With 80 per cent of employees’ workplace effort linked to the rapport they feel with their manager, the role of CEO in business is more important than ever.
It was only this month that Tim Cook, CEO of Apple, revealed he simply “didn’t see it coming” when, in 2011, legendary former boss Steve Jobs suggested he should be the next chief executive. Jobs’s reason, says Cook, was precisely because he didn’t want the next CEO to be a “carbon copy of him”.
Three years down the line, Cook has proved just this. Often criticised for lacking what Jobs used to call “insane innovation”, Cook has instead become better known as the boss that begun dividend payouts, launched charitable foundations, improved social responsibility and demanded better working conditions for staff at its supplier factories. While none of these new directions may be wrong, what it does strikingly reveal is how two people (even in the same company), view the job of being the boss.
“The role of the CEO is definitely changing,” says Chris Roebuck, visiting professor of transformational leadership at Cass Business School and author of Lead to Succeed. “There’s a growing acceptance organisations need different types of CEO at different points in their cycle.”
Roebuck adds, however, that this is now compounded by the post-global economic crash landscape where trust in CEOs is low, and the work they expect their staff to do is greater – and more complex – as businesses respond to change.
“Given 80 per cent of employee effort is linked to the relationship with their line manager, it’s never been more important for the CEO to create a compelling vision, but which other leaders below him or her can then explain.”
Some might see this as nothing new at all, but simply a return to concepts of stewardship of old. Indeed, in recent years, academics have coined this as a move from the ‘command-control’ role to ‘authentic leadership’ and everything in between (the term ‘chief engagement officer’ has also done the rounds). But experts say there is a distinct current twist needed.
“Yes, the role of the CEO is to be decentralised, but there is a danger within this that they don’t create clarity of purpose,” says Tom Nixon, workplace expert and founder of NixonMcInness – a consultancy run on a ‘holacracy’ model (a social system of governance where decision-making is distributed to all staff).
“This would be wrong. It’s never been more important that the CEO creates meaning – and this is something he or she needs to be quite brutal about.”
Nixon argues, perhaps controversially, that in this context, the CEO no longer needs to be the Steve Jobs-like visionary because their role is really to surround themselves with those who are the visionary – what he calls doing the “delicate dance of living the purpose but getting out of the way”. As long as the whole team knows the direction of the company, he argues, they can all work together.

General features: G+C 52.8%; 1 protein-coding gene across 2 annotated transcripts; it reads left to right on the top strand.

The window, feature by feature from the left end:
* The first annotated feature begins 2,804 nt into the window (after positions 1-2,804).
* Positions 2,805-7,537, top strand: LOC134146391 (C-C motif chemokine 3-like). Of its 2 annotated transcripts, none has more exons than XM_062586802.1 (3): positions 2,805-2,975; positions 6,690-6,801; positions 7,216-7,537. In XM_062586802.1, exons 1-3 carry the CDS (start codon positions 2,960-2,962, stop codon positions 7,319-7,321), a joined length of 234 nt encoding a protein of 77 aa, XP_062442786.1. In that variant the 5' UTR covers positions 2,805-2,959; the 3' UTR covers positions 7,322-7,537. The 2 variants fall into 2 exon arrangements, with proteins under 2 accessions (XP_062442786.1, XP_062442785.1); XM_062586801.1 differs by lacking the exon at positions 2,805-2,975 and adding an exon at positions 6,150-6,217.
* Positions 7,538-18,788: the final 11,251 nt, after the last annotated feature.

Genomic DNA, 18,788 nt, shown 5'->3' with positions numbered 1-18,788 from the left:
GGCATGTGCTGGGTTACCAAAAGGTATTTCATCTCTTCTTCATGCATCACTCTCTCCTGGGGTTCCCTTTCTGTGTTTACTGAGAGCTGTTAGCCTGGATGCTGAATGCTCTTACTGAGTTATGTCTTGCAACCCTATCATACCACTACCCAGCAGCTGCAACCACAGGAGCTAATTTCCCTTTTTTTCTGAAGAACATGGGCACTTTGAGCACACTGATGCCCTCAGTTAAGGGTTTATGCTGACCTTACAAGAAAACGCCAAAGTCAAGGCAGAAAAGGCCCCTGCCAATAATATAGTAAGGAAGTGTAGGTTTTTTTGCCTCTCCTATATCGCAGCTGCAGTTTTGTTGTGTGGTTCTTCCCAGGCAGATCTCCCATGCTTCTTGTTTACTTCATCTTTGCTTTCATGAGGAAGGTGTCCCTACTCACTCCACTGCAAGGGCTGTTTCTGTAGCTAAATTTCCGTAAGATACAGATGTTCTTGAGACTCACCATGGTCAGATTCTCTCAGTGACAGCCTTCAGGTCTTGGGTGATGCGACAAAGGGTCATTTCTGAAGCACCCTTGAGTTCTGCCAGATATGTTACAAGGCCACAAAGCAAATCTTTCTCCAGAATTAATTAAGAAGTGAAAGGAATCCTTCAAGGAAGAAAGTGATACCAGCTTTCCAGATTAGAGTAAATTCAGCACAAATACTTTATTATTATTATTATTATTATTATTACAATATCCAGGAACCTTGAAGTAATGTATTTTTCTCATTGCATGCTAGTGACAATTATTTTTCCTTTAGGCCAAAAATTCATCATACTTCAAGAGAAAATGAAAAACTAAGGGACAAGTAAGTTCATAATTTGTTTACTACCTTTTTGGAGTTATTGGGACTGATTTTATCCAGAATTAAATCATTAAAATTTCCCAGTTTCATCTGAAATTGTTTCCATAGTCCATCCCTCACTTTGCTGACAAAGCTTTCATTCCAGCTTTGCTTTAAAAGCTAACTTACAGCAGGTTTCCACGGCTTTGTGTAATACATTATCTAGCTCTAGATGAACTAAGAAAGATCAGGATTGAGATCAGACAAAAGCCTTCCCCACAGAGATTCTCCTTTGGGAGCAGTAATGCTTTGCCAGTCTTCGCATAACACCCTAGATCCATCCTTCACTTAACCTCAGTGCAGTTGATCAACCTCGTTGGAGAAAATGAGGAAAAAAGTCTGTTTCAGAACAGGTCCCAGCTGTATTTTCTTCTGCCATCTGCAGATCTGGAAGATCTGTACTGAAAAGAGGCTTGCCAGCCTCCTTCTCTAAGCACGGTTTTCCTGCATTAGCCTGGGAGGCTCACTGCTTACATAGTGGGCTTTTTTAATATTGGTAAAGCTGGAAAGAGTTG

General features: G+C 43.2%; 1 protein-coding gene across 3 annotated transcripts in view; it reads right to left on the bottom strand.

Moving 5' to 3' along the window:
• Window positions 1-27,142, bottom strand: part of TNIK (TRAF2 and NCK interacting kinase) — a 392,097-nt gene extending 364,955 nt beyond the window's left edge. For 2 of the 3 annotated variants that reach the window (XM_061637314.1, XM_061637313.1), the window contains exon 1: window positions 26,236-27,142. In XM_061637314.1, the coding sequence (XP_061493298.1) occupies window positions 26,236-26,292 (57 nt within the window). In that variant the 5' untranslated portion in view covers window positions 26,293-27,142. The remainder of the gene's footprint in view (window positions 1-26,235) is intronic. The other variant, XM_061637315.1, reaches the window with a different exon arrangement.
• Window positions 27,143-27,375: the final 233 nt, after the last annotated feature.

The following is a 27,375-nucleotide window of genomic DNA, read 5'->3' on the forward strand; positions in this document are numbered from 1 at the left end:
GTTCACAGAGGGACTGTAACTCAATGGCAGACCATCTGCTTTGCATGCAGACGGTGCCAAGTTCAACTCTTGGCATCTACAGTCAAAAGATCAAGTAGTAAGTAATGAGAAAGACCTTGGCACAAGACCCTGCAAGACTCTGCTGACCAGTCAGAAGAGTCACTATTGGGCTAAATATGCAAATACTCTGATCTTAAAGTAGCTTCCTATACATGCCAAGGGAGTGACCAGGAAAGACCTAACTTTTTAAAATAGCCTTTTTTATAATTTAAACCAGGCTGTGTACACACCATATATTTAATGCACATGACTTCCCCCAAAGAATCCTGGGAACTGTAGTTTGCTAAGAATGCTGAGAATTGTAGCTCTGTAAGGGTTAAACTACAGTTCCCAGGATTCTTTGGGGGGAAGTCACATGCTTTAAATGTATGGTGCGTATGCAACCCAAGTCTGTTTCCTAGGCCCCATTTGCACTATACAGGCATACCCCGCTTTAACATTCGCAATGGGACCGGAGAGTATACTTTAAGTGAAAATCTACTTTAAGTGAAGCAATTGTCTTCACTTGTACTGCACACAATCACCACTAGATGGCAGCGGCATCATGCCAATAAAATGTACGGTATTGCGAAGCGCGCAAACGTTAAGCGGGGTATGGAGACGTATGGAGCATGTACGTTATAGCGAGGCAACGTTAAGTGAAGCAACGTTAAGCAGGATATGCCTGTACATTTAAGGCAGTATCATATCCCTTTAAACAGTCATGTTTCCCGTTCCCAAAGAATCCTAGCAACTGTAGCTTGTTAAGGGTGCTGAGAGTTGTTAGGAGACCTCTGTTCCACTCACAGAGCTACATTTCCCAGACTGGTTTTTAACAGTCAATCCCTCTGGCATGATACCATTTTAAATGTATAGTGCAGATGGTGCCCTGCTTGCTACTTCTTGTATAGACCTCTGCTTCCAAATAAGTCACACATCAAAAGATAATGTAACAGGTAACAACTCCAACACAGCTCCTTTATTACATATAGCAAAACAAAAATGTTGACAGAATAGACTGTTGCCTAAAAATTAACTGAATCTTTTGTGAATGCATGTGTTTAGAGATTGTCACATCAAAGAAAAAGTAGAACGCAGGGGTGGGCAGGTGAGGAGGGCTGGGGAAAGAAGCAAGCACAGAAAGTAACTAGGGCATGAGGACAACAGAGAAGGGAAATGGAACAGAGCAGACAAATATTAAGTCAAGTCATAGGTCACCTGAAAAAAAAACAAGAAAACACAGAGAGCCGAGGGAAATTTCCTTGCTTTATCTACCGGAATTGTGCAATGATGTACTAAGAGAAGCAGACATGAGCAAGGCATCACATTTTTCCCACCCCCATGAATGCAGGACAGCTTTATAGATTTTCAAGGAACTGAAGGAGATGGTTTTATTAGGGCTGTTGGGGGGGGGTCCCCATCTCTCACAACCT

This view has its supporters. Geoffrey Riesel, CEO of Radio Taxis Group, has been the boss for 21 years. He says CEOs have always needed to set “the tone” but adds, “What’s evolved is the need for the team.
“Everything in business changes almost monthly now, so the real role of the CEO is to be ready to embrace change. A problem in business nowadays is that a lot of CEOs have big egos and don’t think anyone else can do their job, but that’s wrong.”
Perhaps the most important new element, though, is the ability of the CEO to be all-seen as well as all-seeing, and this means embracing internal social media technology (such as Yammer and the like) and external-facing technology.
“I don’t just mean being seen by others to be involved in the business, but also to involve external stakeholders more,” says Tony Wilmot, CEO and founder of recruitment business staffbay.co.uk. “Social media is such that all CEOs need to be much more in the public eye now. The CEO has to be much more willing to be the front-person of the business – to be seen to promote the brand. The days of the CEO sitting behind others in the background is long gone.”
Simon Culmer, managing director of Avaya UK (who reports to a US-based CEO), says, “When I first started my career, the advice I was always given for any CEO was ‘build the team, lead the team, and manage the numbers’.
“To a large extent, this still follows today. But the better CEOs are at getting these results, the more freedom they have to pursue other things. However, I only think CEOs need to contribute to a vision, not lead it – and that’s the biggest change.”
Will debate about the role of the CEO endure? You can bet that it will. Forbes recently revealed its checklist of what it takes to be an entrepreneurial CEO. Sometimes, though, it comes down to the simplest things: being brave, or being worried but not showing it.
“I’ve always said that the key role of a CEO is being able to take your people, with a wobbly ladder, across a metaphorical ravine,” says Riesel. “You need to convince them not to look down, and get them safely across. If you can do this, you’re doing a half-decent job.”
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